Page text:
DescriptionThe founding of Heian jingū in 1895 is usually explained in very simple terms; it was established to commemorate the 1100th anniversary of the move to the Heian capital and was, therefore, dedicated to the city’s founder, Emperor Kanmu (r.781–806). A closer look at the shrine’s founding story reveals a much more complex narrative that illustrates the fits and starts of State Shinto in the first decades of the Meiji period.
As such, this paper touches not only on doctrinal issues such as the deification of past emperors, but also on material aspects such as the Meiji government’s creation of a blueprint for newly erected shrines. Moreover, tracing Heian jingū’s founding story might help explain how a major imperial shrine (kanpei taisha) can be so replete with Chinese symbolism and why in later years at least one of its designers expressed great disappointment at the end result.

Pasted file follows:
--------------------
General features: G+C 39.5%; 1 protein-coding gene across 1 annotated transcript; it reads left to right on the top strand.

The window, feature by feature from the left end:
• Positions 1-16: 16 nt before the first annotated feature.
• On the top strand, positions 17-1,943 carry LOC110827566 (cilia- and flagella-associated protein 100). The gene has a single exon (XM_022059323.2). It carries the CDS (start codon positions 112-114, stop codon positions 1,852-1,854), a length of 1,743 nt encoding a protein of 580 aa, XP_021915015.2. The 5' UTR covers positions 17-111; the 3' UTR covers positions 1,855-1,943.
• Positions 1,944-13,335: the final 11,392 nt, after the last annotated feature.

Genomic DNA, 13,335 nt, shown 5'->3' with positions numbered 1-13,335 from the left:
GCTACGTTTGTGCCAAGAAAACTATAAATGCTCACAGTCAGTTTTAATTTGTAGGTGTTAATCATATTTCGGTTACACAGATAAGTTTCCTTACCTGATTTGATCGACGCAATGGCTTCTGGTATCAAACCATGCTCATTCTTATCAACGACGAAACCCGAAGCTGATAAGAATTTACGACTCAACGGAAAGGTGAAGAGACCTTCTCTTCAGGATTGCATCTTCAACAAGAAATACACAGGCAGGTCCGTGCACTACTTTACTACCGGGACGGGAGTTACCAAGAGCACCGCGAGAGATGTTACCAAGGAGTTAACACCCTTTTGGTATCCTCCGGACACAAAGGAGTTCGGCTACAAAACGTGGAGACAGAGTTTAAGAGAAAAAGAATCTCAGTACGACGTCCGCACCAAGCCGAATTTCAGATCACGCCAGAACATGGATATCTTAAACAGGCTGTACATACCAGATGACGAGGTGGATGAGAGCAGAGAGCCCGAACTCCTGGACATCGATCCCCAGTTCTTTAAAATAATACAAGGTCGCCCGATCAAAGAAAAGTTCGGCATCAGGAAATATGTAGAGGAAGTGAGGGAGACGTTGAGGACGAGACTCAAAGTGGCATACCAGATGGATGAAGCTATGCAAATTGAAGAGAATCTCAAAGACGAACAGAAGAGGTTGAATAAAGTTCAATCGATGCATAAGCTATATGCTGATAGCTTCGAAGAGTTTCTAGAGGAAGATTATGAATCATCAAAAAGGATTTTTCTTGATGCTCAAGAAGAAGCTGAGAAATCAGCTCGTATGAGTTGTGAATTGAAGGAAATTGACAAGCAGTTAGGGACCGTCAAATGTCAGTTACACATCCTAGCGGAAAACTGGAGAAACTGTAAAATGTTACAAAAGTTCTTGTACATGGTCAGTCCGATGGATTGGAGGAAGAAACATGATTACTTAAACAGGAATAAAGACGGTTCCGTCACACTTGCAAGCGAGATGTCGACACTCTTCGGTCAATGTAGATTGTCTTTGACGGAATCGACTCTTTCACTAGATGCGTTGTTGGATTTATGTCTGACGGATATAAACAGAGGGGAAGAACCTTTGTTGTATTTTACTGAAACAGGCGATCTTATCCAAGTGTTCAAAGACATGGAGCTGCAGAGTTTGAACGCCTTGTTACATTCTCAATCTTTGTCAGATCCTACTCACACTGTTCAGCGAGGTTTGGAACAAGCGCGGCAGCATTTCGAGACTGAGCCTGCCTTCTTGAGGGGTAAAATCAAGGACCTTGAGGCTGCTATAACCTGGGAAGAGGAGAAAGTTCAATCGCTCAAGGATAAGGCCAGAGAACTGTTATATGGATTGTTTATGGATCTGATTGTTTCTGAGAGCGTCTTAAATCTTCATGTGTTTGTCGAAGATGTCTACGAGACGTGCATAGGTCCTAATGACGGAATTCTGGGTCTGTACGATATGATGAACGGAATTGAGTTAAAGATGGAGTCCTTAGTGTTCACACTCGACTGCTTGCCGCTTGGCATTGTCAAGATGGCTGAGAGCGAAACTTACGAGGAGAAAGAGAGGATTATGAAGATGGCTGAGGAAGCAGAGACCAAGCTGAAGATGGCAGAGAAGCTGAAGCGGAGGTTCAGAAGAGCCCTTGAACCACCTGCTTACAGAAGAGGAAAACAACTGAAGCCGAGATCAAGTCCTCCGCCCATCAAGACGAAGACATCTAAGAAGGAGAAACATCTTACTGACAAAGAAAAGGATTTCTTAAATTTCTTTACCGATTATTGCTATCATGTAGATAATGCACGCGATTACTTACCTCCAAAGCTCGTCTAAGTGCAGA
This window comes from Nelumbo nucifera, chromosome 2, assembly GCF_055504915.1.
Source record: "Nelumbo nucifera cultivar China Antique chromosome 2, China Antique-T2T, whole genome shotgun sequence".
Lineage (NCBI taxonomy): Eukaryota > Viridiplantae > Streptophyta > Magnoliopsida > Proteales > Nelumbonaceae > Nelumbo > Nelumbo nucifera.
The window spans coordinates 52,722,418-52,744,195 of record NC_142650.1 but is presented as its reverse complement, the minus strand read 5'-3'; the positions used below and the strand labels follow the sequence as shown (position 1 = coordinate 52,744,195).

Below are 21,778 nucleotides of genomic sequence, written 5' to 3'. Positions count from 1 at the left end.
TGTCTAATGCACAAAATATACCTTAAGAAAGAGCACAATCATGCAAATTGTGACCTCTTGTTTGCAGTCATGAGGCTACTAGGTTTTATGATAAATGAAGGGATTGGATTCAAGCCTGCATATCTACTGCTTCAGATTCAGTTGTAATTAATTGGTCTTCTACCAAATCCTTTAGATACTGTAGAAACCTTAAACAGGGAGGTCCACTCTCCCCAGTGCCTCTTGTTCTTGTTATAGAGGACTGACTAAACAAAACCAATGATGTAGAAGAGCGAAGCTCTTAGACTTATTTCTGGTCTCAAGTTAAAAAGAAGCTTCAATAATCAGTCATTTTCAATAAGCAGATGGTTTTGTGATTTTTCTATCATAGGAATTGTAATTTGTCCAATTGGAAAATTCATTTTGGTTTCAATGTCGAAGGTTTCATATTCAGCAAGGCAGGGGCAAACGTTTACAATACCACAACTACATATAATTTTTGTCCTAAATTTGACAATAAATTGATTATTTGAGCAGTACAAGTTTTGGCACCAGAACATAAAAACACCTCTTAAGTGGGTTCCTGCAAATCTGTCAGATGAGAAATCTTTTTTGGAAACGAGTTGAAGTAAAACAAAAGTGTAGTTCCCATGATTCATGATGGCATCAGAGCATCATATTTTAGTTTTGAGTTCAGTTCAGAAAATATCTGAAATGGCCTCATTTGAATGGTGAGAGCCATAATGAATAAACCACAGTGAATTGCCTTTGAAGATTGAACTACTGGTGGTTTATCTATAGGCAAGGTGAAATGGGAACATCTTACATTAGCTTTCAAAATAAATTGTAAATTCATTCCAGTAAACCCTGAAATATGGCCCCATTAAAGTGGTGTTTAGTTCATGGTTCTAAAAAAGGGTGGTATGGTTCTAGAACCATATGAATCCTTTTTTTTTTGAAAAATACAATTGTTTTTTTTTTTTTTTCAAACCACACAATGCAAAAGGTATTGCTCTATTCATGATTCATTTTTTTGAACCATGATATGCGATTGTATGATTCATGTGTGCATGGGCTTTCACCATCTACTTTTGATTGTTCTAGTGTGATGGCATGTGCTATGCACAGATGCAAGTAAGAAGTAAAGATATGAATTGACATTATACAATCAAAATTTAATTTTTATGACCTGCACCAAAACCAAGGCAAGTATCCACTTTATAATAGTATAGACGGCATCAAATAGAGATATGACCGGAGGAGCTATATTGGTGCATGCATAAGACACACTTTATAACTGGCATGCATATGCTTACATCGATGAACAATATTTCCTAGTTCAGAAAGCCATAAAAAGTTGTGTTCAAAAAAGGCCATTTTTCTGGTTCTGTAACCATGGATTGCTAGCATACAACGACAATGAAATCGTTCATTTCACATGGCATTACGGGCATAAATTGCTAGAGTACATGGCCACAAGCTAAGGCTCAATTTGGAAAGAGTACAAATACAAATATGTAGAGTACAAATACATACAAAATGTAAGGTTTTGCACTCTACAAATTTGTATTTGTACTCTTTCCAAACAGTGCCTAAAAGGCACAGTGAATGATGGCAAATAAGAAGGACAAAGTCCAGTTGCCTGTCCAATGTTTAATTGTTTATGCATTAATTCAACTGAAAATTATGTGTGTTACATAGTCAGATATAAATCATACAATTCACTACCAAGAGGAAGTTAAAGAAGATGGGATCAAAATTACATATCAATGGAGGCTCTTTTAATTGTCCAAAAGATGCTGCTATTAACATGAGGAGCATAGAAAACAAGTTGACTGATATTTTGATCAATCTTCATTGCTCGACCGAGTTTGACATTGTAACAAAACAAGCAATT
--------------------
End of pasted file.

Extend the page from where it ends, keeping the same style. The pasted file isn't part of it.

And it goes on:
The paper concludes by arguing that exactly these China-derived elements—and their related beliefs and practices—currently form the core of Heian jingū’s self-portrayal and play a crucial role in its continued popularity.
|Period||Aug 31 2017|
|Event title||15th European Association for Japanese Studies International Conference|
|Degree of Recognition||International|
Research output: Contribution to journal › Article › peer-review
Project: Research project
Activity: Talk or presentation types › Invited talk